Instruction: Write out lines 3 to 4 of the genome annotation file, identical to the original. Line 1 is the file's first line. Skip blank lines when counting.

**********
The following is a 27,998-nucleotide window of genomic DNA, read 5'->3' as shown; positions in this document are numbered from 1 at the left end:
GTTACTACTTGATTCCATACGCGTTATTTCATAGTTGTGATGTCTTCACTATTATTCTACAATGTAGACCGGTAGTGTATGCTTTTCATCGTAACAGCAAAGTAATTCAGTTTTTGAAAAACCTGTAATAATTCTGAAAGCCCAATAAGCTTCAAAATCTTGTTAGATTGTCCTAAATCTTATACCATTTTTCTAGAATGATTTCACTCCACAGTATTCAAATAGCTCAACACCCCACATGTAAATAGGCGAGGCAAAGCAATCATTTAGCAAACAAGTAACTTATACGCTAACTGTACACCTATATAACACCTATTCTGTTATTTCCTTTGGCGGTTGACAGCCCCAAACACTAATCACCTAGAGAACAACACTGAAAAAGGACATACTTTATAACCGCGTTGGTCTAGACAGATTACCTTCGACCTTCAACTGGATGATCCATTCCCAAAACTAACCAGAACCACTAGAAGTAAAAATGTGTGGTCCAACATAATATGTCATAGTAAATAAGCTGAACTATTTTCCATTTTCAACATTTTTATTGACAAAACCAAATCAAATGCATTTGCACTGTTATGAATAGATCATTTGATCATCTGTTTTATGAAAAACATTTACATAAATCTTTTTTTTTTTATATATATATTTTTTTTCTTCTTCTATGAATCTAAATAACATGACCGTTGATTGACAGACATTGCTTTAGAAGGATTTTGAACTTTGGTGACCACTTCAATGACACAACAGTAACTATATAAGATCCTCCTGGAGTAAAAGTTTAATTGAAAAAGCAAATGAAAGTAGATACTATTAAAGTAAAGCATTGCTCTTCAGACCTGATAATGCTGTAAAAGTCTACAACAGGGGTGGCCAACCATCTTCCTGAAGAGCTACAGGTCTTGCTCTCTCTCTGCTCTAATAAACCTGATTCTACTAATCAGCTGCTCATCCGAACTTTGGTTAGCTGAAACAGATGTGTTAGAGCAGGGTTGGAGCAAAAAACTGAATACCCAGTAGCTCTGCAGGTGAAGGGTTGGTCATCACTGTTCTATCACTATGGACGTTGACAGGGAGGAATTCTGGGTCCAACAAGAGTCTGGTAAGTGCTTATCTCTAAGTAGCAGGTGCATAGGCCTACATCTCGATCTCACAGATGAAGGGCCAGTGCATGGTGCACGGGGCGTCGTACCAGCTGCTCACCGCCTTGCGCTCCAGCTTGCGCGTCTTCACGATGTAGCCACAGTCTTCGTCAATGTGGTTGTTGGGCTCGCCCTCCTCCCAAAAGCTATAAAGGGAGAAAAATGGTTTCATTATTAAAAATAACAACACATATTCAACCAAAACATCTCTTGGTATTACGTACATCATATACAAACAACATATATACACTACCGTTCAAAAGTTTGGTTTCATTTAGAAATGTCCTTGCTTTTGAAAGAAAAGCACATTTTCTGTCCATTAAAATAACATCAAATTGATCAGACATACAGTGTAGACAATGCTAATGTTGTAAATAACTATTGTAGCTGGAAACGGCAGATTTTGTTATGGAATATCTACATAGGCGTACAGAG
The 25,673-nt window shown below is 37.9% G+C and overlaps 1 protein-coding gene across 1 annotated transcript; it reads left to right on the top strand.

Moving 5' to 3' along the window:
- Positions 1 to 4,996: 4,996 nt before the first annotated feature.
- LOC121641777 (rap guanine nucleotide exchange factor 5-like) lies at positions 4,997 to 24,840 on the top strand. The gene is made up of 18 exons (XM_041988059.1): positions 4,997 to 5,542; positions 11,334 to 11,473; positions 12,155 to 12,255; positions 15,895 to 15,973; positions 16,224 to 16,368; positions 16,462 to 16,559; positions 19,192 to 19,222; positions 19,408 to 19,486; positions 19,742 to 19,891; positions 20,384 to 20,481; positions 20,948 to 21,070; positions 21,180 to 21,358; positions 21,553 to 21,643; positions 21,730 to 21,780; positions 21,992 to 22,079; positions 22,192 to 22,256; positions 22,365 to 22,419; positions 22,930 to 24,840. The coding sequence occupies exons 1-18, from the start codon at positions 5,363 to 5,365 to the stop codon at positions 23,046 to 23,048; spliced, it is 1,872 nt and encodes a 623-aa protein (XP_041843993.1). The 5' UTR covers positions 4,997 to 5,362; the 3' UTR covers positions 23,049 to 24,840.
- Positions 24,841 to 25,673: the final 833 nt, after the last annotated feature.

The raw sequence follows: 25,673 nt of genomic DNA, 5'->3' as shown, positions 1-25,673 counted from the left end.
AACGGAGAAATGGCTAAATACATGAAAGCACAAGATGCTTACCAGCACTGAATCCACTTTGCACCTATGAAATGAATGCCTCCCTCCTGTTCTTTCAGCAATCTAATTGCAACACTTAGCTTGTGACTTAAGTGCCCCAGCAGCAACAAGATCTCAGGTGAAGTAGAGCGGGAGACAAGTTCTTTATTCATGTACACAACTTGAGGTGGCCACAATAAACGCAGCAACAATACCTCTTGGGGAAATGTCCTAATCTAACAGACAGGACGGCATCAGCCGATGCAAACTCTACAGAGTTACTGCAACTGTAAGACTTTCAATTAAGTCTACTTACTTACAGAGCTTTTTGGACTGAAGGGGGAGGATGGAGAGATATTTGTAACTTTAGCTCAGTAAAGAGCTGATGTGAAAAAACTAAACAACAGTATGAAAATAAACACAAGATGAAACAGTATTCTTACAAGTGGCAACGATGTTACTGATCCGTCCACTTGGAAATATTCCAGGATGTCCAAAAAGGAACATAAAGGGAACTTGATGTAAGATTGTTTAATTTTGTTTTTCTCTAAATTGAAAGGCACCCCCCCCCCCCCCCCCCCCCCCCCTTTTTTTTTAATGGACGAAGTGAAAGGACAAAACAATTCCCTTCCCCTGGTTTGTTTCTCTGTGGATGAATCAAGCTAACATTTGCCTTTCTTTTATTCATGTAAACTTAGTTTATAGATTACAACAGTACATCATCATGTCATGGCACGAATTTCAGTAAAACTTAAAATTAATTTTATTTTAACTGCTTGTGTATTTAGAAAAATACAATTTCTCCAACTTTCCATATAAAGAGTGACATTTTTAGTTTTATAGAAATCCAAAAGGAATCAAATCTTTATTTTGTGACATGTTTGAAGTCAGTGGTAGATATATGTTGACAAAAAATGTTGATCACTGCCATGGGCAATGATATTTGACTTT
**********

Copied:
The 25,673-nt window shown below is 37.9% G+C and overlaps 1 protein-coding gene across 1 annotated transcript; it reads left to right on the top strand.

Moving 5' to 3' along the window: